his men had set up, Marvel took one final load of Japanese prisoners with him – but there wasn’t enough room in the truck. Or so they thought. “The last load was completely full and they said there wasn’t any more room,” Marvel says with a laugh. “So, I told my truck driver to go forward and then slam on the brakes. When he did that, the whole load moved forward and made some more space. All I kept hearing was ‘you Americans are cruel.’ But we had enough room after that.”

PAGE 9

After the war, Marvel returned to the United States and to his career as an educator. He later served as the principal of Georgetown High School for many years. But he’ll never forget the time he spent fighting for his country during the Second World War. “I was just happy to make it back alive,” he says today. “I was tickled to death that I didn’t get wounded or hurt in any way. I’ve just had a real good life.” Marvel, 89, remained in the Delaware National Guard until

1970 when he retired with the rank of brigadier general. He moved to the Methodist Manor House in 2007, joining his wife, who has been a resident there since 2005. Next week’s feature will profile an Army man, from Sharptown, Md., who was stationed in downtown Tokyo after the end of World War II. He had the chance to see first-hand the damage atomic bombs did to the Japanese cities of Hiroshima and Nagasaki.

Riverfest schedule now online with events, ‘Duck Dash’ tickets The 2008 Riverfest website is up and running. For the first time ever, a Riverfest 2008 newsletter can be e-mailed directly to you. To receive a newsletter, visit the official Riverfest website, www.nanticokeriverfest.com. The website also features a list of events and entertainment schedules for 2008 along with photos from previous Riverfest events. You can download registration forms, view the competitive event guidelines or send questions via e-mail to the event committee. Tickets for the popular "Duck Dash" are now available for $5

each at Seaford City Hall and Harley-Davidson of Seaford. The number on your ticket matches the number on a rubber ducky. The rubber duckys will be dropped over the west side of the Blades bridge. Racing on the tide, the first ducky to reach the east side of the bridge wins. There will be two races this year, giving you even more chances to win. Ducks in first place win $100, second $50, and third, $25. If your duckys win both races, you will win a Jon Boat donated by Sturgis Marine of Seaford.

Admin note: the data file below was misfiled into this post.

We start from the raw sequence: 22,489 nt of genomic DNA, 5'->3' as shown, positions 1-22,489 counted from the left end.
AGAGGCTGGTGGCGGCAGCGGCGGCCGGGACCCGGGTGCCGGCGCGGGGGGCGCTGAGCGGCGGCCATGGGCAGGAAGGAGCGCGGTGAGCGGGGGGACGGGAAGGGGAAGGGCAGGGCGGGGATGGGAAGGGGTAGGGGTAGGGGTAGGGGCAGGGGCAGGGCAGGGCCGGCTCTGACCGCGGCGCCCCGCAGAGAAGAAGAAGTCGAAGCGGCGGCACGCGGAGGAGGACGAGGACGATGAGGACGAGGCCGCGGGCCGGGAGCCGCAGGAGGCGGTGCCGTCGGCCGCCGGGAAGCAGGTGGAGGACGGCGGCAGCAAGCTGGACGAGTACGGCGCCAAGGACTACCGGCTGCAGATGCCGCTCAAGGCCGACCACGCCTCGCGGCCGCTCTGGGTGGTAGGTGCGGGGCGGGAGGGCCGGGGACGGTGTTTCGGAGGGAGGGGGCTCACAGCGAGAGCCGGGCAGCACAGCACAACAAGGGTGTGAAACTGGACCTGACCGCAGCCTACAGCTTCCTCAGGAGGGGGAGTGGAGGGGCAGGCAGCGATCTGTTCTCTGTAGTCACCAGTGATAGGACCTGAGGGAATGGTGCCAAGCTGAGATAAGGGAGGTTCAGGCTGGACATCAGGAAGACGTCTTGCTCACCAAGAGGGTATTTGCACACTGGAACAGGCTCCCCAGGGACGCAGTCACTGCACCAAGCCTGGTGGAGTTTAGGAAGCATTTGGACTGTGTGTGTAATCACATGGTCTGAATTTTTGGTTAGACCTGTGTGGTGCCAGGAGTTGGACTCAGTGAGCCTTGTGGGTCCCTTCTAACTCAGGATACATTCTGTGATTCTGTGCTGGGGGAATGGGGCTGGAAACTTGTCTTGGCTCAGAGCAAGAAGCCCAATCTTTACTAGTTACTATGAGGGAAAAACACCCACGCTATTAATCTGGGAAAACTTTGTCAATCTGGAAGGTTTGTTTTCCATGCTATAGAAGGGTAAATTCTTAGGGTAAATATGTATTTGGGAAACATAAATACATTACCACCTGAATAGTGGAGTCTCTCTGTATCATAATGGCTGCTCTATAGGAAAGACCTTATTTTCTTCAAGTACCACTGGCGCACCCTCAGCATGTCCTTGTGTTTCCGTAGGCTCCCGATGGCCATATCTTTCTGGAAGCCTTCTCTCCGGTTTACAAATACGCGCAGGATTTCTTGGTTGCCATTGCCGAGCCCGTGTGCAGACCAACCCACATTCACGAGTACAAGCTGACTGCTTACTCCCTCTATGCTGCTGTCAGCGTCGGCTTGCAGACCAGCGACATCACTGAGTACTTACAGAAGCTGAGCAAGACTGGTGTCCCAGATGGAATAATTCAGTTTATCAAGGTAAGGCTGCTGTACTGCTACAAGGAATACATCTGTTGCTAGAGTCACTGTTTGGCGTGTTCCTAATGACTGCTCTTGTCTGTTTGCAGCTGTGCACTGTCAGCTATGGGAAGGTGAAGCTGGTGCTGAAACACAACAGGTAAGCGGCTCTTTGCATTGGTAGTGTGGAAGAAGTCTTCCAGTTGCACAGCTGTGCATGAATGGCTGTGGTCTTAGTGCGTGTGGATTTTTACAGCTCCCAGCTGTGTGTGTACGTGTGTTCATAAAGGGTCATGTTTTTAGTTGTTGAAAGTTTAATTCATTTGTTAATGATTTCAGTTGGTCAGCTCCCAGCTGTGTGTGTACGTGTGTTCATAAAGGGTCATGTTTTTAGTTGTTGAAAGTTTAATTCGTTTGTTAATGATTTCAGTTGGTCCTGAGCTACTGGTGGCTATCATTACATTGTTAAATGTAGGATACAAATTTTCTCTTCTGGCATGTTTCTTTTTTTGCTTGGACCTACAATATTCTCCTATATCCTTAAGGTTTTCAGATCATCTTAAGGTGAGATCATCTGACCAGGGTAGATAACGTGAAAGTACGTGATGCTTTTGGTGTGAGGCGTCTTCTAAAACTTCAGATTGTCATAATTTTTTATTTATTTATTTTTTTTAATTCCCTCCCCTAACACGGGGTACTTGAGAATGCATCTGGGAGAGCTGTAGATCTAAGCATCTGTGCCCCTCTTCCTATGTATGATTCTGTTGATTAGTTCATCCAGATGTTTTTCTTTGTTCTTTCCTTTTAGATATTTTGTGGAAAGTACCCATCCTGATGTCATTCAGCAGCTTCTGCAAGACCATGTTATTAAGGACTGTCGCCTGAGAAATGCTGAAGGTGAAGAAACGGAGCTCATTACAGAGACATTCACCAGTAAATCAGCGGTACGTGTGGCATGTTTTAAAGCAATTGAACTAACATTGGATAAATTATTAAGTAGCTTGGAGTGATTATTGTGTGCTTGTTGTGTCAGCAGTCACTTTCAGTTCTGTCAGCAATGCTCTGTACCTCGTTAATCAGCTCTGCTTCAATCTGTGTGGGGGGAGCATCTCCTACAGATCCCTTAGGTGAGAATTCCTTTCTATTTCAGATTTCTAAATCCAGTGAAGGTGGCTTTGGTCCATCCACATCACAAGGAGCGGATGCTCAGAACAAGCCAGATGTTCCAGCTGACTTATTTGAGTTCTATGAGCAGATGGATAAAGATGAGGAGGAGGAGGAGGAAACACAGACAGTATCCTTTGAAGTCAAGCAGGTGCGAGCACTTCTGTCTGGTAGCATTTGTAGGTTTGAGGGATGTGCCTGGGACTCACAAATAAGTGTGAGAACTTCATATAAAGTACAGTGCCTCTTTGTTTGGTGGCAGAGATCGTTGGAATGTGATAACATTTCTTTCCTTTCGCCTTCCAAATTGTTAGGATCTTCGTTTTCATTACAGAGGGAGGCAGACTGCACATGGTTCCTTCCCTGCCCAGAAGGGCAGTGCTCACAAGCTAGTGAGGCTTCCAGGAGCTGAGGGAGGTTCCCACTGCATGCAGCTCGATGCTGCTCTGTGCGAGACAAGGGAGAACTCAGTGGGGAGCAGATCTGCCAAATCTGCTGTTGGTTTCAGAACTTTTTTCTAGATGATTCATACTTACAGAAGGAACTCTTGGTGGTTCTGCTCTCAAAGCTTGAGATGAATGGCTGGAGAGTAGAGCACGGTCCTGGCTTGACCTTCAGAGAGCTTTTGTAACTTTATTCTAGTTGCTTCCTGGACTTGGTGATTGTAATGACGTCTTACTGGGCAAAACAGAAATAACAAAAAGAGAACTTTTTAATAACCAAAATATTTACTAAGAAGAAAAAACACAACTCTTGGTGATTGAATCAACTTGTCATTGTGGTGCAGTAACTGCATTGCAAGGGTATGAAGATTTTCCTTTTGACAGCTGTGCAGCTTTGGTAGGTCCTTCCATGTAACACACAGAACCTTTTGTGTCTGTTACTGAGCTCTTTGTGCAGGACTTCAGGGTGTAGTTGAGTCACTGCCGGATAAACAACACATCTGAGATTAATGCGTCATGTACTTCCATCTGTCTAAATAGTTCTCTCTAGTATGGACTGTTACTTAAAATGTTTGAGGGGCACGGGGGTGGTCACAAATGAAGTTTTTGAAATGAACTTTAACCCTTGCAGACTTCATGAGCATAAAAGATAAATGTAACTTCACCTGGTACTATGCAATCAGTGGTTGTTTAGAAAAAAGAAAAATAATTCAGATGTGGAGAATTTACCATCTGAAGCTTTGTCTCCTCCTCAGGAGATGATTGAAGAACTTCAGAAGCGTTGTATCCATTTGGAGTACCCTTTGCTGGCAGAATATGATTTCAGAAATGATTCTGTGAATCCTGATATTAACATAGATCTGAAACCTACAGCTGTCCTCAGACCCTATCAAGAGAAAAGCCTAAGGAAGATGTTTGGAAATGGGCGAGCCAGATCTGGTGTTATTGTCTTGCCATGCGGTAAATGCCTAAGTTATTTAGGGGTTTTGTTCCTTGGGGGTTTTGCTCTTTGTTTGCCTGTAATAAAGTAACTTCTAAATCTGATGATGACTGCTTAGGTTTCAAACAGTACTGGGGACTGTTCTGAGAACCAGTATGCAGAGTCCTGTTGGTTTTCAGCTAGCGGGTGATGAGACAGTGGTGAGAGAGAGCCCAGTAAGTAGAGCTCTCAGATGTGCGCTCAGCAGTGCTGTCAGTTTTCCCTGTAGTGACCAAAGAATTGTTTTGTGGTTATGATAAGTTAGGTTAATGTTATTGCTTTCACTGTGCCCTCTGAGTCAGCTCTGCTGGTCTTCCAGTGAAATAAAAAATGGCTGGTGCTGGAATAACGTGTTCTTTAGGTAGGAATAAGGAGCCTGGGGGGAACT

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PAGE 10

MORNING STAR • MAY 22 - 28, 2008

Police Journal Vehicle blaze caused by arson

The Delaware State Fire Marshal’s Office has determined that a vehicle fire that occurred on Sunday, May 11, at 9:01 p.m. on Shiloh Church Road, Laurel, was caused by arson. Damages to the 2002 Chevy Avalanche have been estimated at approximately $15,000. When volunteers with the Millsboro Fire Department arrived at the scene, they found the Avalanche heavily involved in fire. No injuries in the blaze were reported. Anyone with information about the fire is asked to contact Crime Stoppers at 800TIP-3333 or the Delaware State Fire Marshal’s Office at 302-856-5600.

Trio charged with burglaries

On Wednesday, May 14, Troop 3 criminal investigators charged three individuals suspected of breaking into the home of a 63-year-old Milford man last week. On Tuesday, May 6, the victim reported a burglary at his home located along the 20000 block of Cedar Beach Road in Milford. He told police that the suspects had taken a 18-karat gold and diamond ring valued at $8,000, a silver ring with a blue sapphire cat’s eye stone valued at $500, and $20 in various coins. During the investigaKnight tion, investigators learned that the dwelling had been entered through an unsecured door. On Wednesday, May 7, a Milford Police officer was dispatched to room 45 of the Travelers Inn motel in the 1000 block of North Walnut Street to investiSmith gate a disorderly persons complaint involving Charles H. Knight, 40, of Milford, Heather R. Le Claire, 23, of Frederica, and Jeanne Smith, 34, of Dover. During his investigation of the complaint, the officer noticed various Le Clair amounts of money and numerous old coins including Liberty dollars, Eisenhower dollars and Susan B. Anthony silver dollars in the motel room. He also saw prescription pills and crack cocaine. Knight and Smith were taken into custody at the scene and charged with several criminal offenses including possession of a controlled substance (Vicadin and Oxycodone), possession of crack cocaine, maintaining a dwelling for keeping a controlled substance and possession of drug paraphernalia. While Knight was in custody, Milford police officers contacted Troop 3 detectives in reference to the seized coins found in Knight’s motel room. When Knight was later interviewed at Troop 3, he told investigators that he did not know where the coins had come from. He added that he was letting Smith and Le